ASSEMBLAGE 6: UNLEARNING
AT FRIEDMAN BENDA
Words: Pilar Viladas
Photography: Philip Sinden, Daniel Kukla, Genevieve Lutkin
When I learned that the sixth and latest iteration of Faye Toogood’s Assemblage series was titled Unlearning - in an attempt to rethink design from scratch - I was intrigued, but I wasn’t surprised. Since meeting Toogood, just over a decade ago, I have come to admire her fearlessness. After establishing her creative studio in 2008, Toogood’s explorations were varied and prolific.
Having designed spaces and installations, Toogood soon turned to furniture design, and in 2010 unveiled Assemblage 1, a group of handmade pieces that included the Spade Chair, a slender, contemporary hybrid of two traditional British objects: A three-legged milking stool and the handle of a shovel. This juxtaposition of new and old is also evident in the clothing—modern takes on British tradesmen’s garments--that Toogood has designed since 2013 with her sister Erica, a pattern maker, and in residential interiors that deftly blend modern and antique, or fine and rough. Assemblages 2 through 5 saw Toogood exploring new materials like steel mesh, fiberglass, bronze and glass, new media like tapestry and sculpture, and new forms, like the spherical contours of the Roly-Poly Chair, which reflected her experience of motherhood.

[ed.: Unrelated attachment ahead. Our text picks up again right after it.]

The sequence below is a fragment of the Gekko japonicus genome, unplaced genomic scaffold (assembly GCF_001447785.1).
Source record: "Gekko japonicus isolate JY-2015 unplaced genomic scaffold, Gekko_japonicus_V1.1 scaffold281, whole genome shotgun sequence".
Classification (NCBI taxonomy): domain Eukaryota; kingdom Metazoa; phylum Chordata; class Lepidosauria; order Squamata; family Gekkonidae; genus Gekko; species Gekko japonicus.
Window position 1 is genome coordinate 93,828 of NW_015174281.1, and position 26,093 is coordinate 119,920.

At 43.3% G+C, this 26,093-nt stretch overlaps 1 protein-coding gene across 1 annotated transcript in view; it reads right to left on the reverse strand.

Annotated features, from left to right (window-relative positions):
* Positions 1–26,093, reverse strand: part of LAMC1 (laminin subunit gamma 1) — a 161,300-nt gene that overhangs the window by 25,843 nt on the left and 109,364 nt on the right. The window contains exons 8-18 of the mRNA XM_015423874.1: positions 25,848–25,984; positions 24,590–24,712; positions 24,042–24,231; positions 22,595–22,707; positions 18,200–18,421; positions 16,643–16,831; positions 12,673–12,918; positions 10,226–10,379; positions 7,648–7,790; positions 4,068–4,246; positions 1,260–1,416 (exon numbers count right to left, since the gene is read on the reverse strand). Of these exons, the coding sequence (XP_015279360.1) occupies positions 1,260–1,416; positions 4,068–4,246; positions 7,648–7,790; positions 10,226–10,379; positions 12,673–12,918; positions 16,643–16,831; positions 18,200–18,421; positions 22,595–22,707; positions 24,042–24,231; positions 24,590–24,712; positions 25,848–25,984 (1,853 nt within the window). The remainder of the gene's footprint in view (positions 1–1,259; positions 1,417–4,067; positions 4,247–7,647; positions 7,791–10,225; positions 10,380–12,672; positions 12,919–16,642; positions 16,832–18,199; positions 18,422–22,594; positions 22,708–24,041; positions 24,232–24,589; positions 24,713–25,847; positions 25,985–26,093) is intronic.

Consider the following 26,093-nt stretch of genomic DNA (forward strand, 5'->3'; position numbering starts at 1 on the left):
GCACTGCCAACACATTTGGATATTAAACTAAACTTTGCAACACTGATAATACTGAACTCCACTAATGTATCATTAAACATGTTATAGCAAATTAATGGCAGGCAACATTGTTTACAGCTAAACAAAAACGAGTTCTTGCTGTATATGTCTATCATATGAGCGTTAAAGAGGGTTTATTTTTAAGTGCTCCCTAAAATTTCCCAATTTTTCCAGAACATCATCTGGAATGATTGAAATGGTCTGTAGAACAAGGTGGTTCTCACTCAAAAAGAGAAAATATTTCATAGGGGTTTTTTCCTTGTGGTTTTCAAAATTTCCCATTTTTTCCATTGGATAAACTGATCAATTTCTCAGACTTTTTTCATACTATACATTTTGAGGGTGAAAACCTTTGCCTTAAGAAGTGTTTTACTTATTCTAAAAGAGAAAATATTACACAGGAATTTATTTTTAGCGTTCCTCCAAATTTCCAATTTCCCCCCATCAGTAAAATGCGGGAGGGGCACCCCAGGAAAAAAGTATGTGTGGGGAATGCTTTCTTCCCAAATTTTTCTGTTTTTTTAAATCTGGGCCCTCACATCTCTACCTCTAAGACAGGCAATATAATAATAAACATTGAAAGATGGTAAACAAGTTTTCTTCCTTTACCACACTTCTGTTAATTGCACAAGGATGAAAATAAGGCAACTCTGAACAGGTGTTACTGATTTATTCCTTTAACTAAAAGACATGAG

But a few years ago, Toogood realized that she “couldn’t get away from the geometry that I’d created,” and embarked on devising what she calls “a new alphabet.” After she and the people in her studio had made dozens of maquettes of furniture designs out of throwaway materials like wire, cardboard, paper, and masking and cellophane tape, a handful were turned into the full-size pieces of Assemblage 6, their cheap materials translated into bronze, wrought iron and fiberglass, for example, but with their rough, ad-hoc forms and details intact—a process described in greater depth in Glenn Adamson’s essay for this catalogue. “We needed to preserve the naïveté, the point of creation,” Toogood says. But she hasn’t finished with this line of inquiry. “I’ve got boxes and boxes of maquettes,” she says, and “fuel for quite some time.” I look forward to seeing how much more Toogood can unlearn.
Pilar Viladas writes about design and architecture. A former design editor at T Magazine, she is the author of three books on interiors, and a monograph on the work of the Italian architect and designer Achille Salvagni.
Assemblage 6: Unlearning is open at Friedman Benda, New York. September 10 - October 17, 2020